You are trapped in a dark cave, chained up and forced to look forward onto a wall in front of you, and you have been in this position since your birth. On this wall, you see shadows of figures and objects illuminated by a fire positioned behind you. Sound familiar? One of the oldest thought experiments in philosophy’s history, Plato’s allegory of the cave serves as a vehicle to help his audience imagine a world or reality outside the one they know.
Nearly all philosophy is indebted to Plato in one way or another, so unsurprisingly many films allude to him and to his cave allegory in particular. In what is to follow, I list 10 great films that feature Platonic cave allegories. I limit this list to one film per director, though many of these directors have several great platonic films. What films would you add to this list?
1. The Lego Movie (2014)
Full of hidden messages and allusions, The Lego Movie is about a prophecy, which predicts one named “The Special” will prevent the evil “Lord Business” from using a weapon of mass destruction named the “Kragle” with the help of a “Piece of Resistance”. Construction worker Emmet Brickowski discovers a woman named Wyldstyle digging through his construction site and accidentally falls through a hole to discover this “Piece of Resistance”.
Emmet is therefore dubbed “The Special” and sets out to fight Lord Business. After being captured and watching his friend die, Emmet escapes and rallies the people of Lego World to fight against Lord Business. Analyzed at this level, the film seems a bit cliché, but there is much more depth.
When the real world is revealed to viewers, we realize a boy has been playing with Lego pieces and that “The Kragle” is actually Krazy Glue with letters missing from the tube. The boy’s father has been gluing the pieces together to keep them the way he envisioned Lego World, to his son’s chagrin.
Thanks to a speech Emmet gives, Lord Business reforms simultaneously while the boy’s father realizes that gluing the pieces together inhibits his son’s creativity, and so both worlds are saved as the “Piece of Resistance” is used to cap the “Kragle.” Thus, by turning to the higher realm, Emmet is able to save Lego World.
2. Strangers on a Train (1951)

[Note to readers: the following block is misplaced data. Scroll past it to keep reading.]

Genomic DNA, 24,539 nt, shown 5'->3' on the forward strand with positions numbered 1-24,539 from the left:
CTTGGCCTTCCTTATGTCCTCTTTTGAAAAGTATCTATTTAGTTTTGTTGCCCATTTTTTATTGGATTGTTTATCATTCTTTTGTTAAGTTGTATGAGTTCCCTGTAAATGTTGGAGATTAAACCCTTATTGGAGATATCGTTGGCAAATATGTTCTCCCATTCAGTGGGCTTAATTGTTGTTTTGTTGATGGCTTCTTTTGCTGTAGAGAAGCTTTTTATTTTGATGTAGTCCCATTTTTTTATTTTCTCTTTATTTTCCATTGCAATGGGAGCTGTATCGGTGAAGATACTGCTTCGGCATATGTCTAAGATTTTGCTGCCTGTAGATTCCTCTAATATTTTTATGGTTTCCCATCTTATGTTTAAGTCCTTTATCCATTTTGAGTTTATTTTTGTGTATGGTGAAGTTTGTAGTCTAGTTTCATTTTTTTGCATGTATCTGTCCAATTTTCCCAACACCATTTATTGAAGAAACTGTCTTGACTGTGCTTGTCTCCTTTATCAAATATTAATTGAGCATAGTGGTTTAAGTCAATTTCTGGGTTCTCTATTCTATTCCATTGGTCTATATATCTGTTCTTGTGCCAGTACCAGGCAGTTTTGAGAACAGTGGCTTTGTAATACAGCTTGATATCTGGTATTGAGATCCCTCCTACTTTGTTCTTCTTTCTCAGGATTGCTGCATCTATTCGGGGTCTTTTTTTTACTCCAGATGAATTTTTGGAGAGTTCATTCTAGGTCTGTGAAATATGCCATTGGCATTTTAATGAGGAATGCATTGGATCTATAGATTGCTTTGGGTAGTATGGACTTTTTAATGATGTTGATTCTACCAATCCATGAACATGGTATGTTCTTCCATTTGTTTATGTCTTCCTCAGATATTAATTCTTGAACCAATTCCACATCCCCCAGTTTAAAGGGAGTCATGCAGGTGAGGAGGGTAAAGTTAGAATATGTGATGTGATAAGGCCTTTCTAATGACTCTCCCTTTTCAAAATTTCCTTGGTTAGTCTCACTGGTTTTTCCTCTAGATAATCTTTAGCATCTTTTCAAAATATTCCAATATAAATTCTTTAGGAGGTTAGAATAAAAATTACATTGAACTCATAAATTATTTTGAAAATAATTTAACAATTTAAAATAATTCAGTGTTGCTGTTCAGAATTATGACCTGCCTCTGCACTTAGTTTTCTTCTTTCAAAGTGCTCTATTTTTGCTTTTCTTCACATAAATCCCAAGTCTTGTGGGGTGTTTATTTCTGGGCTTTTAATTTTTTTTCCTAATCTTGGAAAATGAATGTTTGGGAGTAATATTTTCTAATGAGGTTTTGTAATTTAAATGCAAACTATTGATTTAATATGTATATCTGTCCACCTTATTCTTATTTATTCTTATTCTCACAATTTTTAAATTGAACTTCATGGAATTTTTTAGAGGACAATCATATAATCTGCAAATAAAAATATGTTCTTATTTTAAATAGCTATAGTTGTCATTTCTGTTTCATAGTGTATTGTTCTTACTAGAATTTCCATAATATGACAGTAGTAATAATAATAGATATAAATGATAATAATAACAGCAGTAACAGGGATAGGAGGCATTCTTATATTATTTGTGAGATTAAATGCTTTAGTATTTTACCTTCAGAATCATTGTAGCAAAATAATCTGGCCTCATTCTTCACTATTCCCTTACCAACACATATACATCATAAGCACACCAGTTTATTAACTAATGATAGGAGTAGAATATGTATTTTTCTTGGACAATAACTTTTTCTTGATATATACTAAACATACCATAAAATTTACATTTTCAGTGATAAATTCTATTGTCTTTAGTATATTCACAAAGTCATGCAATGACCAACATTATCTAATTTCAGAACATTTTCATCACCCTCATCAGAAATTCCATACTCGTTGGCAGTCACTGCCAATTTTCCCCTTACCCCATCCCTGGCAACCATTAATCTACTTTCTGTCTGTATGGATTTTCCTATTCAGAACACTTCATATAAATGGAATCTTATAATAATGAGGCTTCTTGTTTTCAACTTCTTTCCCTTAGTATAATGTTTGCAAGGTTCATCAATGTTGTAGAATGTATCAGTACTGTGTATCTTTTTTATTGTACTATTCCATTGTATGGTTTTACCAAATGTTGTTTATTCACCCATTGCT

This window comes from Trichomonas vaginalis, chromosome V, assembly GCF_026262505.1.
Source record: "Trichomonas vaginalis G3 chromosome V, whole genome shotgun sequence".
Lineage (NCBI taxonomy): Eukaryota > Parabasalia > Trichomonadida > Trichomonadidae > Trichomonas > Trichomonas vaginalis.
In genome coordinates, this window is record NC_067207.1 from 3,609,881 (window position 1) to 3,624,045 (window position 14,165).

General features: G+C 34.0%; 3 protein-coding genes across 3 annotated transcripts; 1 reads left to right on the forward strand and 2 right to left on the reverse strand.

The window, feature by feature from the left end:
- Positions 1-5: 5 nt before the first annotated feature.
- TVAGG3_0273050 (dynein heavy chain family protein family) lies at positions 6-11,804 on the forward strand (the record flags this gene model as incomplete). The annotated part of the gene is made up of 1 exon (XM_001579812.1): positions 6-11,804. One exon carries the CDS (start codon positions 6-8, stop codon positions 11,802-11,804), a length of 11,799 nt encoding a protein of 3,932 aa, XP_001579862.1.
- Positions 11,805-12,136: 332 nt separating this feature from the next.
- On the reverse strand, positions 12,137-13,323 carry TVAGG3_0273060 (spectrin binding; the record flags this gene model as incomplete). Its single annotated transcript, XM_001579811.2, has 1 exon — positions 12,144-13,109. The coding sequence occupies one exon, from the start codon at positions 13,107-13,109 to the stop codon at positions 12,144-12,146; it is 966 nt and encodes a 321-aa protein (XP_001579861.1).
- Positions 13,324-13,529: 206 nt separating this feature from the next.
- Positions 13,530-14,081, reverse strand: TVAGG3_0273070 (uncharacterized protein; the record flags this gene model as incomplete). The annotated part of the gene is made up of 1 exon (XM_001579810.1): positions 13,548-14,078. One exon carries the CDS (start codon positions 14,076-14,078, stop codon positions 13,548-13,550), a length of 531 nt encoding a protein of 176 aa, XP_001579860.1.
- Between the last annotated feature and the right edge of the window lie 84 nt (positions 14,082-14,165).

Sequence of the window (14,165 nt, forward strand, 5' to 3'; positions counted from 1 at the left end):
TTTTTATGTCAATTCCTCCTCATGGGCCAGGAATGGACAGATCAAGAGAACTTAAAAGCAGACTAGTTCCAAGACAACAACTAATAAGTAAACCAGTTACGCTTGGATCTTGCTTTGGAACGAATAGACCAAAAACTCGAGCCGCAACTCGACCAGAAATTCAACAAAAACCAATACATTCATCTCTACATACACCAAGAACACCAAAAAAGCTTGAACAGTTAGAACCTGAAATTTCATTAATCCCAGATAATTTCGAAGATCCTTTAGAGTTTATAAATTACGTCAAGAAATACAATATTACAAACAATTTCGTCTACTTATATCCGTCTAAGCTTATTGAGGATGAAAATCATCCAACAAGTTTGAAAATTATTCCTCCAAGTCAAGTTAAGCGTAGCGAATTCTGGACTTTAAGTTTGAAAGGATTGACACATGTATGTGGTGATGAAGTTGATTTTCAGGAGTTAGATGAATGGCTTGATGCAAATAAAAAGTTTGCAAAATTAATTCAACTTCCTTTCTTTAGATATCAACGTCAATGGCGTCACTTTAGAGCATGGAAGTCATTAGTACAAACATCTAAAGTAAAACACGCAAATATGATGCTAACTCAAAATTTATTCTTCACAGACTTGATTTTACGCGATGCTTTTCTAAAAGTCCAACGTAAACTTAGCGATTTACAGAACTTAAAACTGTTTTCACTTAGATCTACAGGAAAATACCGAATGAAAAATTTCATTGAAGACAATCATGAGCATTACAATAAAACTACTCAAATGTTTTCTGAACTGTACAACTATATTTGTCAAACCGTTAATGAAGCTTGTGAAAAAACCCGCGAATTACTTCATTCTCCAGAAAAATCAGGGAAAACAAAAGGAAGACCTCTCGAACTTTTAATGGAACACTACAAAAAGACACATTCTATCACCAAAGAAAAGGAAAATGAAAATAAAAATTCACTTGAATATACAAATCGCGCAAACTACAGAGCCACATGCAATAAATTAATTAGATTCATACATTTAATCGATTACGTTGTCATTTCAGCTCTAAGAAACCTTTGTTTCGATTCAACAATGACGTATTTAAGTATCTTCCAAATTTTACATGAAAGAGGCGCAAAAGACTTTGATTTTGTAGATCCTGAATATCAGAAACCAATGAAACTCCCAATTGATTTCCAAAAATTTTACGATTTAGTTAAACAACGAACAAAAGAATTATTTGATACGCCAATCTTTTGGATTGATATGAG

Guy Haines (Farley Granger), a tennis star, wants to rid himself of his wife. In what can only be described as a perfect coincidence, he runs into Bruce Anthony (Robert Walker) on a train, who convinces him that he is the perfect person to commit such a murder. Bruce then stalks Guy’s wife at a carnival and eventually climbs onto a boat she and others are riding to an island.
Inside the cave, Hitchcock gives viewers an eerie remake of the cave allegory, as the camera follows the shadows of those in the boat just through a cave. In fact, of this list, this is the most visually allusive to the allegory of the cave. But, no Hitchcock film is truly a Hitchcock film without a murder, so anticipation builds and the film builds up to a dramatic climax.
3. Synecdoche, New York (2008)
Synecdoche, New York is a reverse application of the cave analogy, because it follows Caden Cotard (Phillip Seymour Hoffman), a theater director in Schenectady, as he leaves reality and enters the cave. After facing a series of awful and unfortunate events, he becomes obsessed with a play he is producing and devotes his entire life to making it his masterpiece.
Written and directed by Charlie Kaufman, Synecdoche, New York blurs Caden’s imagination with the reality of the world around him. Soon it becomes hard to tell which characters are actors in his play from which characters are actors in the film attempting to live their lives in peace.
This blurring of reality inverts the analogy, of course. Plato originally envisioned that those who were able to see the world as it actually is (the philosophers) would return and enlighten those still inside the cave. It is unclear if Caden is able to see the world as it actually is, but it is clear that he inhibits and prevents his actors from leading normal lives and having any autonomy. In a sense, he chains them inside his cave and forces them to play along.
4. Interstellar (2014)
The latest Christopher Nolan installment, Interstellar provokes the imagination of viewers. It follows Cooper (Matthew McConaughey), a farmer, who leaves the blighted and dying earth in search of a new planet.
Through many unexpected events and some surprisingly accurate physics, Cooper eventually arrives at a black hole and uses it to slingshot into a tesseract (perhaps simply described here as another realm to those unfamiliar). From this, he communicates back with those on earth to help save humanity.
In an obvious sense, this other realm is the exterior of the cave. Cooper must complete an arduous journey to reach it. In further inspection, we see that the tesseract also uncovers the cave of knowledge. This knowledge not only is capable of saving the human race, but it also allows Cooper to communicate back to earth and to share what he has learned.
5. Shutter Island (2010)
While many of my friends complained about the ending to Shutter Island, I think if you go in knowing the ending then you can’t be disappointed. It’s a Scorsese masterpiece in which Leonardo DiCaprio offers one of his best performances as Marshal Teddy. He and another marshal travel to a hospital for the criminally insane in the Boston Harbor in search of a missing patient.
Upon their arrival, many things seem odd. The missing patient is inexplicably found by the hospital staff. Teddy is plagued by nightmares and migraines. After being “found”, Teddy actually finds the missing patient, making the hospital staff seem untrustworthy. Etc., etc., etc.
A psychologically disturbing film, Shutter Island is full of plot twists that keep viewers curious and mystified.